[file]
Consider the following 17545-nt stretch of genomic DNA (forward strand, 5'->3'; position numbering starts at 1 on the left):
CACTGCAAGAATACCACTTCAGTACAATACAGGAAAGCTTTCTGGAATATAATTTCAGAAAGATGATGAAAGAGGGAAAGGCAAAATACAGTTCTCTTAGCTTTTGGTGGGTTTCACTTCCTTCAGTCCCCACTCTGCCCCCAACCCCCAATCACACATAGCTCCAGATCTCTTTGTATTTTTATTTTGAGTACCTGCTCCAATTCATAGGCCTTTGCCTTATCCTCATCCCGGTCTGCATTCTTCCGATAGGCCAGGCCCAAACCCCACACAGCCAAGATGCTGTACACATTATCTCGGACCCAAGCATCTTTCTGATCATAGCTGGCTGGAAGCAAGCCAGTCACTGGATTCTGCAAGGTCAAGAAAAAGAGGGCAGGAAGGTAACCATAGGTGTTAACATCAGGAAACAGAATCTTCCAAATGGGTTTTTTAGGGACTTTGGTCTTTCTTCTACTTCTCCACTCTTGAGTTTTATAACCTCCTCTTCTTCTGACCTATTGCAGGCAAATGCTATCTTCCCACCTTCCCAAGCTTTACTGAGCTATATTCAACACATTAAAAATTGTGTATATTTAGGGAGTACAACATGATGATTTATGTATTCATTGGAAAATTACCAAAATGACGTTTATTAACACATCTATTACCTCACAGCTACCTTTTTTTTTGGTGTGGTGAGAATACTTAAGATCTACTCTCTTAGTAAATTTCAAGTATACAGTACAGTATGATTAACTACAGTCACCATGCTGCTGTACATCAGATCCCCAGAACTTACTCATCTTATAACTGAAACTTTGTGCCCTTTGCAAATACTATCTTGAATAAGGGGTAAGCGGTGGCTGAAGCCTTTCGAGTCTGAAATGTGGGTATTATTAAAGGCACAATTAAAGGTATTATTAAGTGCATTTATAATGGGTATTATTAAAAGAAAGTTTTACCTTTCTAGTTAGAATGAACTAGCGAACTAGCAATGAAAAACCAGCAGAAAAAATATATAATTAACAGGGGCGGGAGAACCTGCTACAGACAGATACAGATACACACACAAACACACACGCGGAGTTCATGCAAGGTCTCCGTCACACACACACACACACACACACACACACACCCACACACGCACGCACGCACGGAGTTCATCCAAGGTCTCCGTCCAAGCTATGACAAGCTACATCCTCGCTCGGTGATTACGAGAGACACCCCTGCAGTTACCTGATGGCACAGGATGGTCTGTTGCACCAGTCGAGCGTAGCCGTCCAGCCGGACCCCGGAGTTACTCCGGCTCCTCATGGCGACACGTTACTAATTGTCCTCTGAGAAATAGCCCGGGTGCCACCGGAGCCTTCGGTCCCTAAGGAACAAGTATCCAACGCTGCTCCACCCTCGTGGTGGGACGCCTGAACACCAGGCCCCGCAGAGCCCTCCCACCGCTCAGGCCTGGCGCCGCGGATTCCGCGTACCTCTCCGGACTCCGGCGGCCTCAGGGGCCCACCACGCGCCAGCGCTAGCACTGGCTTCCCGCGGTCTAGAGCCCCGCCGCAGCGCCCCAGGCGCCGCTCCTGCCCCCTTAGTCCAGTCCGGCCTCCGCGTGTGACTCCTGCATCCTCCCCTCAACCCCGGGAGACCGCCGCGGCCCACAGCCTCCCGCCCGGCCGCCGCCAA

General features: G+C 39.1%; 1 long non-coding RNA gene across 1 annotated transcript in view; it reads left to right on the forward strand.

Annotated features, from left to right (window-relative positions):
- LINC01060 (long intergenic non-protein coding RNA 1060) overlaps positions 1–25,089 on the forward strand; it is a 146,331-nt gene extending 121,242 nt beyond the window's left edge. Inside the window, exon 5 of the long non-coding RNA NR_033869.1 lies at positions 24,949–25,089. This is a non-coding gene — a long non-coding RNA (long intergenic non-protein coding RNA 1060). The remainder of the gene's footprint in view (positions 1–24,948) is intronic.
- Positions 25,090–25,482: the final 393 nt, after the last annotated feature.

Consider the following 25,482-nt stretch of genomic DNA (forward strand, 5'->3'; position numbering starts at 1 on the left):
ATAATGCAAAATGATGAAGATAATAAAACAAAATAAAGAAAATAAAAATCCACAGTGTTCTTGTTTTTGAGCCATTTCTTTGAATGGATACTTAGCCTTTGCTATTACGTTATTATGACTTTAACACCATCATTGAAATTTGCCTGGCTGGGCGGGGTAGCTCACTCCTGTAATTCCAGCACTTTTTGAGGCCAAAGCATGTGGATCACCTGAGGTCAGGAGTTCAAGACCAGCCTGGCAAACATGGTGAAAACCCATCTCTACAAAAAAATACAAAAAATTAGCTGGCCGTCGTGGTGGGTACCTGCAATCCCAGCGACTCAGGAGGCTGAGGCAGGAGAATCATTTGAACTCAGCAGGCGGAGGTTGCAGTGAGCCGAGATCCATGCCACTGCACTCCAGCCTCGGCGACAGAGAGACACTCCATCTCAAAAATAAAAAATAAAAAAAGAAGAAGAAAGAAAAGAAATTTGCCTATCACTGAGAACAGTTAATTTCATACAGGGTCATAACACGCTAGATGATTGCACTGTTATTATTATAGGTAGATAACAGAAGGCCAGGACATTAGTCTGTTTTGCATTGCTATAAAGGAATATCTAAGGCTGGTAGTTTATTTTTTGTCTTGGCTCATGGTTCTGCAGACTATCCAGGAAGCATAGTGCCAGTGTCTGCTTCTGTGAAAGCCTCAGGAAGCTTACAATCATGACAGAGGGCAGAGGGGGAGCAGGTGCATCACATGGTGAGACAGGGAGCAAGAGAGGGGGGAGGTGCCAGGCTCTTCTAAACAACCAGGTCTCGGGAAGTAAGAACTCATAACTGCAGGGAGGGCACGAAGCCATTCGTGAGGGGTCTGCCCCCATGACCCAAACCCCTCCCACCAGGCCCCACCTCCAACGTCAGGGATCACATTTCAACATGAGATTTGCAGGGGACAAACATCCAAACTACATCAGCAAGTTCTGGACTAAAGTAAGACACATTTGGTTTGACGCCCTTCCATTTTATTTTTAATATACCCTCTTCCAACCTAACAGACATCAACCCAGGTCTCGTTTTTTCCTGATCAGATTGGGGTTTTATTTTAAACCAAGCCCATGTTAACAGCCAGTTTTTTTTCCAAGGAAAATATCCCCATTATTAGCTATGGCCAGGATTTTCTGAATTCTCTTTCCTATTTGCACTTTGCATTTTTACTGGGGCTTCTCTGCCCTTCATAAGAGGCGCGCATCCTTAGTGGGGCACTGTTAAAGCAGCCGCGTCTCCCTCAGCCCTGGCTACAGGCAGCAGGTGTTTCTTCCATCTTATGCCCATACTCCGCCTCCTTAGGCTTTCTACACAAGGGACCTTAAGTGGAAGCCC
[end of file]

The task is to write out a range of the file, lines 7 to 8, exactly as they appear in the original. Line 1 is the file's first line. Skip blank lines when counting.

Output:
Consider the following 25,482-nt stretch of genomic DNA (forward strand, 5'->3'; position numbering starts at 1 on the left):
ATAATGCAAAATGATGAAGATAATAAAACAAAATAAAGAAAATAAAAATCCACAGTGTTCTTGTTTTTGAGCCATTTCTTTGAATGGATACTTAGCCTTTGCTATTACGTTATTATGACTTTAACACCATCATTGAAATTTGCCTGGCTGGGCGGGGTAGCTCACTCCTGTAATTCCAGCACTTTTTGAGGCCAAAGCATGTGGATCACCTGAGGTCAGGAGTTCAAGACCAGCCTGGCAAACATGGTGAAAACCCATCTCTACAAAAAAATACAAAAAATTAGCTGGCCGTCGTGGTGGGTACCTGCAATCCCAGCGACTCAGGAGGCTGAGGCAGGAGAATCATTTGAACTCAGCAGGCGGAGGTTGCAGTGAGCCGAGATCCATGCCACTGCACTCCAGCCTCGGCGACAGAGAGACACTCCATCTCAAAAATAAAAAATAAAAAAAGAAGAAGAAAGAAAAGAAATTTGCCTATCACTGAGAACAGTTAATTTCATACAGGGTCATAACACGCTAGATGATTGCACTGTTATTATTATAGGTAGATAACAGAAGGCCAGGACATTAGTCTGTTTTGCATTGCTATAAAGGAATATCTAAGGCTGGTAGTTTATTTTTTGTCTTGGCTCATGGTTCTGCAGACTATCCAGGAAGCATAGTGCCAGTGTCTGCTTCTGTGAAAGCCTCAGGAAGCTTACAATCATGACAGAGGGCAGAGGGGGAGCAGGTGCATCACATGGTGAGACAGGGAGCAAGAGAGGGGGGAGGTGCCAGGCTCTTCTAAACAACCAGGTCTCGGGAAGTAAGAACTCATAACTGCAGGGAGGGCACGAAGCCATTCGTGAGGGGTCTGCCCCCATGACCCAAACCCCTCCCACCAGGCCCCACCTCCAACGTCAGGGATCACATTTCAACATGAGATTTGCAGGGGACAAACATCCAAACTACATCAGCAAGTTCTGGACTAAAGTAAGACACATTTGGTTTGACGCCCTTCCATTTTATTTTTAATATACCCTCTTCCAACCTAACAGACATCAACCCAGGTCTCGTTTTTTCCTGATCAGATTGGGGTTTTATTTTAAACCAAGCCCATGTTAACAGCCAGTTTTTTTTCCAAGGAAAATATCCCCATTATTAGCTATGGCCAGGATTTTCTGAATTCTCTTTCCTATTTGCACTTTGCATTTTTACTGGGGCTTCTCTGCCCTTCATAAGAGGCGCGCATCCTTAGTGGGGCACTGTTAAAGCAGCCGCGTCTCCCTCAGCCCTGGCTACAGGCAGCAGGTGTTTCTTCCATCTTATGCCCATACTCCGCCTCCTTAGGCTTTCTACACAAGGGACCTTAAGTGGAAGCCC